Caracas: City of Contrasts

A view of the Ávila from the South of Caracas. Photo Kira Kariakin.

On the site worldviewcities.org, the teaser about Caracas says Think Blade Runner in the tropics“. This might give you a sense of the chaos, the light and the darkness, and the contrasts of Caracas, capital of Venezuela, and my own home city. It’s difficult to talk about Caracas because more often than not we Caraquenians have a love/hate relationship with the city. As residents we know its chaos, light and darkness all too well.

We love the mountain that reigns over it, El Ávila, recently renamed after its indigenous name Warairarepano. We think is the city’s guardian and protector. It is our totem. We turn to look at it in awe every day, to observe its ever-changing colours as the day progresses, and to seek relief from the overwhelming frustration of traffic jams. It has been a source of inspiration for many artists and poets ever since the city was founded. We love the valley that enfolds Caracas, the wind in the afternoon that takes away the pollution from the air, the ready wit of the city’s inhabitants, and the constant surprises that the city’s synergies and dynamic landscapes spring on us.

We hate the traffic, the violence of crime that has taken over, the overpopulation, the dehumanization that urban chaos brings with it, the physical degeneration of the city spurred on by political polarization which makes any attemp to improve Caracas an issue of interminable discussions that always forget the priority of the greater good, and lead to no positive action whatsoever, just mere cosmetic measures.

Caracas is not an easy city. Mostly developed under unfinished and failed plans, modernity tried to take it over through the hand of the dictator Marcos Pérez Jiménez in the 1950s who wished to complete the old Rotival plan from the short lived democracy of the 40′s. Remarkable architects and planners tried to make the city one of the more modern on the continent. The highways, avenues and parks, the country’s Central University, the hospitals, and  other important landmarks of the city all date back to those times.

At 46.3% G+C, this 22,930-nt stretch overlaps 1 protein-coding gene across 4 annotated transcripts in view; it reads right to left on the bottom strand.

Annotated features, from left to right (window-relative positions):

With the advent of democracy, after a period of struggle against the guerrillas in the 60′s, came the nationalization of the oil industry, industrialization and electrification of the whole country in the 1970s. Modernisation also brought waves of inmigration from poorer neighbouring countries and inner rural provinces which made Caracas grow explosively fast in the absence of any proper urban regulations. Squatters took over the mountains, crevices and water streams of the valley to build their “barrios” (favelas), while planning developers attempted to organise parts of the city with little success as with widespread corruption big buildings, shopping malls etc. were not so legally erected, housing zones were turned into commercial or industrial areas, and protected green areas were used for residential purposes. This sort of uncontrolled growth created synergies and particular dynamics between Caraquenians and Caracas dividing the city into East and West, not only geographically but socially speaking as well:  the upper classes live in the East while the lower orders populate the West. This division has been accentuated by the political polarization which has occured ever since the Chávez “revolution” of 1999.

But however debatable the democratic character of this 13 year old political process might be, no Caraquenian has any doubt that the violence is democratic, because it affects all of us, or that the traffic congestion, the delays on the subway, and the lack of open spaces like parks and squares are all the egalitarian circumstances of this city. It is not a city to be lived, just a city to live in.

In its history various plans have attempted to bring order and humanize the city, but one after another they were abandoned as an alternate government came to power. So we  have had the Plan Rotival (1939), the Plan Regulador General (1958), the Plan Rector Caracas 2000 (1978), the Plan Estratégico Caracas 2010 (1998), and lately the Plan Estratégico Metropolitano 2020 (2008).

Expropriation (without compensation) of land, buildings, semi-finished constructions for displaced people or institutions suddenly appearing in places they are not meant to be all put a big question mark of uncertainty over construction developers and any plans that could serve the city. Such expropriations are meant to push forward the “revolution” and thus cannot be contested nor is any discussion permitted by which some consensus might be reached on their impact on the urban landscape. This only gives the city a sense of emergency and of precariousness that is always spiced by the threat of political confrontation.

At this point in time it is almost impossible to talk about any plausible alternatives or changes, not until the confrontational parties reach a degree of political maturity, put aside their pseudo-ideological quarrels and make common cause about what is needed to make Caracas a city to be more loved than hated. We remain hopeful, however, because we are cradled in this valley of sorrows and happiness by the sight of our big mountain that comforts us no matter what.

***

More reading on Caracas’s urban planning:

http://www.worldviewcities.org/caracas/main.html (English)

http://cav.org.ve/ site of the Association of Architects of Venezuela (Spanish)

The skyscraper slums of Caracas

Artículo publicado el lunes, 28 de Mayo de 2012 en Future Challenges.

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